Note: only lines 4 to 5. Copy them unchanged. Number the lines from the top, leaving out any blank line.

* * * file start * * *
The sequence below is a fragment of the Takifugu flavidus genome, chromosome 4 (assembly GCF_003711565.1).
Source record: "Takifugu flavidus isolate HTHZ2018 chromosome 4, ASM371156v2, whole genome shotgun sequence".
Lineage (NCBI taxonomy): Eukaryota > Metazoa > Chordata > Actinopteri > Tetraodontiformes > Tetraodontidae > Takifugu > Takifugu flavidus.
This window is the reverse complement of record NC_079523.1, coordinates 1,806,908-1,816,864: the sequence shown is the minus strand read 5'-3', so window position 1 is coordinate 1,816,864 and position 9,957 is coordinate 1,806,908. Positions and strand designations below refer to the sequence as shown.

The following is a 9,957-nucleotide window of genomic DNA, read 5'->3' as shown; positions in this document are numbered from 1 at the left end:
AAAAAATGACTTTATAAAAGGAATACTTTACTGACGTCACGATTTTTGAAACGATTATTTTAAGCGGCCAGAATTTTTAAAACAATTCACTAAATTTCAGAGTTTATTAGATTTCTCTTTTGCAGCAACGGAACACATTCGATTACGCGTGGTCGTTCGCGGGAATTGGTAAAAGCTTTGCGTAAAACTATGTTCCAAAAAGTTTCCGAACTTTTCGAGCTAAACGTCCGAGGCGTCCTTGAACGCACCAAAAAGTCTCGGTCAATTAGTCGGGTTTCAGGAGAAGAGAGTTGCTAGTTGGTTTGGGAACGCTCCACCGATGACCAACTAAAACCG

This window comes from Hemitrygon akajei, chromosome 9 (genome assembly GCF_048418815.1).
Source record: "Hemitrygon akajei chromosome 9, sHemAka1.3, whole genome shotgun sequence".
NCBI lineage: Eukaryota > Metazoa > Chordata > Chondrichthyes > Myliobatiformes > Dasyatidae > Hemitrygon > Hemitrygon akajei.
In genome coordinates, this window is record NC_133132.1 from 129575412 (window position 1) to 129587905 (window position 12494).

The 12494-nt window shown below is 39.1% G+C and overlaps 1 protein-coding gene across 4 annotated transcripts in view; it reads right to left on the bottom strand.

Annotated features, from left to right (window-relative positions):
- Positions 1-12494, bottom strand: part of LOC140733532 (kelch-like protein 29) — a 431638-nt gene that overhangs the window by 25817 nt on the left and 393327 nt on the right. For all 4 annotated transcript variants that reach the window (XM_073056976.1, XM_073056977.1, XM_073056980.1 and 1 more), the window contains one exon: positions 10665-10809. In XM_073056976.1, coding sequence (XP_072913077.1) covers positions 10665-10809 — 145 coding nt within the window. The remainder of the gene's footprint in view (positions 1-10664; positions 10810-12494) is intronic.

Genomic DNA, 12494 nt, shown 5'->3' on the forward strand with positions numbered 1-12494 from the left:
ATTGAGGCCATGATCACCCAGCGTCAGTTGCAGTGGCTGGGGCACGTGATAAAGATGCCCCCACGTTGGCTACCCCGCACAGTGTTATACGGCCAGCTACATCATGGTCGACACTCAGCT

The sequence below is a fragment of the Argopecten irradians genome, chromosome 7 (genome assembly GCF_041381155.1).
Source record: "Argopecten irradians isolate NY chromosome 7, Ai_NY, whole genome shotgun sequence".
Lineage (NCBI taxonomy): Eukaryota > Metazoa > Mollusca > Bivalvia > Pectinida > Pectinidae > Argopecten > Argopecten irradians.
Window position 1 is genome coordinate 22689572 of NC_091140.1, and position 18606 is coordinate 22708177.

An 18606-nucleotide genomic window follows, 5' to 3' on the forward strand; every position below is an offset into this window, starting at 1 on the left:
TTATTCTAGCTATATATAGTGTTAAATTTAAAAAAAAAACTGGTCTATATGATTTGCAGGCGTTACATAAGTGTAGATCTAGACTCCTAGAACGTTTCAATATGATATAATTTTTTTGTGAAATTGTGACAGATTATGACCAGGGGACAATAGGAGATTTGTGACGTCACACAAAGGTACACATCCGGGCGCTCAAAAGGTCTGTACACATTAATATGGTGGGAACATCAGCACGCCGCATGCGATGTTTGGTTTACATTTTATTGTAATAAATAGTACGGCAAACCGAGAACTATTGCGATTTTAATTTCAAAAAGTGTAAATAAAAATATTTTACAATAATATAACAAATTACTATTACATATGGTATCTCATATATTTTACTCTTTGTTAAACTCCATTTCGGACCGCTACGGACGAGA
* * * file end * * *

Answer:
This window is the reverse complement of record NC_079523.1, coordinates 1,806,908-1,816,864: the sequence shown is the minus strand read 5'-3', so window position 1 is coordinate 1,816,864 and position 9,957 is coordinate 1,806,908. Positions and strand designations below refer to the sequence as shown.

The following is a 9,957-nucleotide window of genomic DNA, read 5'->3' as shown; positions in this document are numbered from 1 at the left end: